The Eighteenth Annual Brendan Gill Lecture featured Pulitzer Prize-Winning Historian and Best-Selling Author Stacy Schiff discussing The Salem Witch Trials: What Really Happened and Why It Matters in 21st century America.
Pulitzer Prize-Winning Historian and Best-Selling Author Stacy Schiff will present the Eighteenth Annual Brendan Gill Lecture on April 15, 2016, 8pm. She will discuss The Salem Witch Trials: What Really Happened and Why It Matters in 21st century America. This free program is open to the public and will be held in Reisinger Auditorium at Sarah Lawrence College. Register at EVENTS@B-H-C.ORG or call 914-961-6790.
Stacy Schiff is the author of Véra (Mrs. Vladimir Nabokov), winner of the Pulitzer Prize, as well as of Saint-Exupéry, a Pulitzer Prize finalist; A Great Improvisation: Franklin, France, and the Birth of America, winner of the George Washington Book Prize, the Ambassador Award in American Studies, and the Gilbert Chinard Prize of the Institut Français d’Amérique. All three were New York Times Notable Books; The Los Angeles Times Book Review, the Chicago Tribune, and The Economist also named A Great Improvisation a Best Book of the Year.
Cleopatra: A Life, was published to great acclaim in 2010. As The Wall Street Journal’s reviewer put it, “Schiff does a rare thing: She gives us a book we’d miss if it didn’t exist.” The New Yorker deemed the book “a work of literature.” Simon Winchester predicted “it will become a classic.” Ron Chernow may explain why: “Even if forced to at gunpoint, Stacy Schiff would be incapable of writing a dull page or a lame sentence.” Cleopatra appeared on most year-end best books lists, including the New York Times‘ Top Ten Books of 2010, and won the PEN/Jacqueline Bograd Weld Award for biography. A #1 bestseller, Cleopatra is translated into 30 languages.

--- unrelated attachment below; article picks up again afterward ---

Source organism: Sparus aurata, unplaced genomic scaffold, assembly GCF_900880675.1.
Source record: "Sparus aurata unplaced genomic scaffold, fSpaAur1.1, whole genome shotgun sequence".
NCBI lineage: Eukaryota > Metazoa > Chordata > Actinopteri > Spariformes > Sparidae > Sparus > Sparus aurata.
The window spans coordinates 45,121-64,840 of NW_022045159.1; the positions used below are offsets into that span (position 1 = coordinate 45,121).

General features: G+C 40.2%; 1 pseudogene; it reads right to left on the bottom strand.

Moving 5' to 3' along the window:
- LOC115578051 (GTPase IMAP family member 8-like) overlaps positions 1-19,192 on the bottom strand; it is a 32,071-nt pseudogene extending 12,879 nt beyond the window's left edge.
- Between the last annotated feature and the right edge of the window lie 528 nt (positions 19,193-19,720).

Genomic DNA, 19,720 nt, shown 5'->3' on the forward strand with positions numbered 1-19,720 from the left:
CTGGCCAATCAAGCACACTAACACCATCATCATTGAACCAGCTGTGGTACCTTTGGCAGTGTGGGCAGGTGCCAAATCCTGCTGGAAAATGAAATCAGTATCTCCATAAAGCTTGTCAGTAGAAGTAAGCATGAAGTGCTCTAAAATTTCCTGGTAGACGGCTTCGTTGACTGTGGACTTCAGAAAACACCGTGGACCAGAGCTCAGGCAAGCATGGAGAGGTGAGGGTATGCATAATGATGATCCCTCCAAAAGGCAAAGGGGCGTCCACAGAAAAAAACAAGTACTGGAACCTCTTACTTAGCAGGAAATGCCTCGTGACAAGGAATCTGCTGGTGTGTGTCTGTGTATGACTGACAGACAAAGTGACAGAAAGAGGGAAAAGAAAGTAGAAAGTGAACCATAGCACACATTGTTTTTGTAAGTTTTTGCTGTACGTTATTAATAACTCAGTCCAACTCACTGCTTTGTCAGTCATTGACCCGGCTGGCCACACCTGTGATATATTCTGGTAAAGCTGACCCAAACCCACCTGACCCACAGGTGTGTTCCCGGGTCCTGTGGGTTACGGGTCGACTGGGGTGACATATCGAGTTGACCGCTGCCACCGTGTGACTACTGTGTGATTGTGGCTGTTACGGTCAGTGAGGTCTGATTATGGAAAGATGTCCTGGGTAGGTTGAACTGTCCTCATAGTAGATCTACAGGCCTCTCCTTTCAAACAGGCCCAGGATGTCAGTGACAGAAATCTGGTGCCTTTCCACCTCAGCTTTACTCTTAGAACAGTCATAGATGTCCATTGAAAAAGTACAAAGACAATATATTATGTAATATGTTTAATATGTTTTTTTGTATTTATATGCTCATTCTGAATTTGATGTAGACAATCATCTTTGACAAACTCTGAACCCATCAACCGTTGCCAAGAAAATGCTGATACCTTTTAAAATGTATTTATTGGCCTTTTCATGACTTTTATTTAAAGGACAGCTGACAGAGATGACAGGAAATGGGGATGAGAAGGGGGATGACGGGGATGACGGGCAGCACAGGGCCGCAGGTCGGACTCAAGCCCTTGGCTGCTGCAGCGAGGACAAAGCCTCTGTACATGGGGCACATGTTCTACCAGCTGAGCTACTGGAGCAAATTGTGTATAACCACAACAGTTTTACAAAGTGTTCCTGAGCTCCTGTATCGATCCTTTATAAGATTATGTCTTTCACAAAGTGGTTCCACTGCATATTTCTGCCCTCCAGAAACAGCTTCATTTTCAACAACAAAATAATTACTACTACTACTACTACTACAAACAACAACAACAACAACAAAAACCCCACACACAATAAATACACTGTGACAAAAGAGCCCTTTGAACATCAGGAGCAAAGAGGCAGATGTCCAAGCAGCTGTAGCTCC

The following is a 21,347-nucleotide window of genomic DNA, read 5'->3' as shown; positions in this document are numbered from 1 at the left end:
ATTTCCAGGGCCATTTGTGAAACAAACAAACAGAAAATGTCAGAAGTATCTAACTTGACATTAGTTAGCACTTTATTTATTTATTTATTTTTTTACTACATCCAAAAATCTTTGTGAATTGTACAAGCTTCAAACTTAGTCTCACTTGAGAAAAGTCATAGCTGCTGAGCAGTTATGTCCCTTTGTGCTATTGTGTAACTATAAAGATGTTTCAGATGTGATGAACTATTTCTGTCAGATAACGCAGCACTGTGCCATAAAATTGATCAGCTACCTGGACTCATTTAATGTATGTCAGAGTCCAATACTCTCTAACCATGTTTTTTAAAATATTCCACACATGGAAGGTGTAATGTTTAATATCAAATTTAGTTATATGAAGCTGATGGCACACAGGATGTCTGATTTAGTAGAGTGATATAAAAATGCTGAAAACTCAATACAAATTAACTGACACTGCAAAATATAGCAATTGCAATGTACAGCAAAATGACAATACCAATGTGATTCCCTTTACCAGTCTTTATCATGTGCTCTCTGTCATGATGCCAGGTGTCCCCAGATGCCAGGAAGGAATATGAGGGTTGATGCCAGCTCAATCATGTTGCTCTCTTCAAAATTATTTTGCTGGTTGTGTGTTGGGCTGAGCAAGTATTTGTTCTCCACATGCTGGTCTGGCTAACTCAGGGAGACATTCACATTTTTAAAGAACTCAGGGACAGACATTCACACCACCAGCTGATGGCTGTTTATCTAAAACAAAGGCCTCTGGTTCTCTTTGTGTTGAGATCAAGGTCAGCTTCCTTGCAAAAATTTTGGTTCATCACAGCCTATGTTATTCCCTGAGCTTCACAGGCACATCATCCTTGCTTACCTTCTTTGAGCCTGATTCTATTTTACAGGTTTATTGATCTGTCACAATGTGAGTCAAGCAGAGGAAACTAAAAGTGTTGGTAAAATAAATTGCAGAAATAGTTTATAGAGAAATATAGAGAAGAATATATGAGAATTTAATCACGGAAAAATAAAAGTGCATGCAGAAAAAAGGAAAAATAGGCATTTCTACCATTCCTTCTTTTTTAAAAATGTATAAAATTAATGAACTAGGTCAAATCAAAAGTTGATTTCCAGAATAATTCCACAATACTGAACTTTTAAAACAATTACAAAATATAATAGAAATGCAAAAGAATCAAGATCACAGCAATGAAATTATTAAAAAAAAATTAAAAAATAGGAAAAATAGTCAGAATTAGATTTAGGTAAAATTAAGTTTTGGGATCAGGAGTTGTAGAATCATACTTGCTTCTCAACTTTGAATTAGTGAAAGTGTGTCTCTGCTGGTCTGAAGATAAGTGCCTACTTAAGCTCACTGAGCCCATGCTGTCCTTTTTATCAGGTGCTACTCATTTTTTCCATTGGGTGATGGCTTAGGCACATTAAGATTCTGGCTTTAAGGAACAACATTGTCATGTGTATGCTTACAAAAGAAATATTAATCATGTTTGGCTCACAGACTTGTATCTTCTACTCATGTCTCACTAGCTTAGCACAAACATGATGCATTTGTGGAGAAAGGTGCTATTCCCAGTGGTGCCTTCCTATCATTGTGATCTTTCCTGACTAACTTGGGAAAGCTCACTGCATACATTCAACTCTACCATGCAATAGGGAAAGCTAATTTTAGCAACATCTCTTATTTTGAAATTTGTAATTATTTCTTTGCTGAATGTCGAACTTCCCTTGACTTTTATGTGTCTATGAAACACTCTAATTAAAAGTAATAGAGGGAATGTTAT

Her fourth book,The Witches: Salem, 1692 immediately climbed to a number of must-read book lists, including USA Today’s Top 10 Books of 2015. “An exhaustively researched gorgeously written history of the Salem witch trials that unearthed what really happened and why it matters in 21st-century.”
Schiff has received fellowships from the Guggenheim Foundation and the National Endowment for the Humanities, and was a Director’s Fellow at the Cullman Center for Scholars and Writers at theNew York Public Library. She was awarded the 2006 Academy Award in Literature from the American Academy of Arts and Letters. In 2011 she was named a Library Lion of the New York Public Library. Schiff has written for The New Yorker, The New York Times, the Washington Post, the Los Angeles Times, and the Boston Globe, among many other publications. She lives in New York City.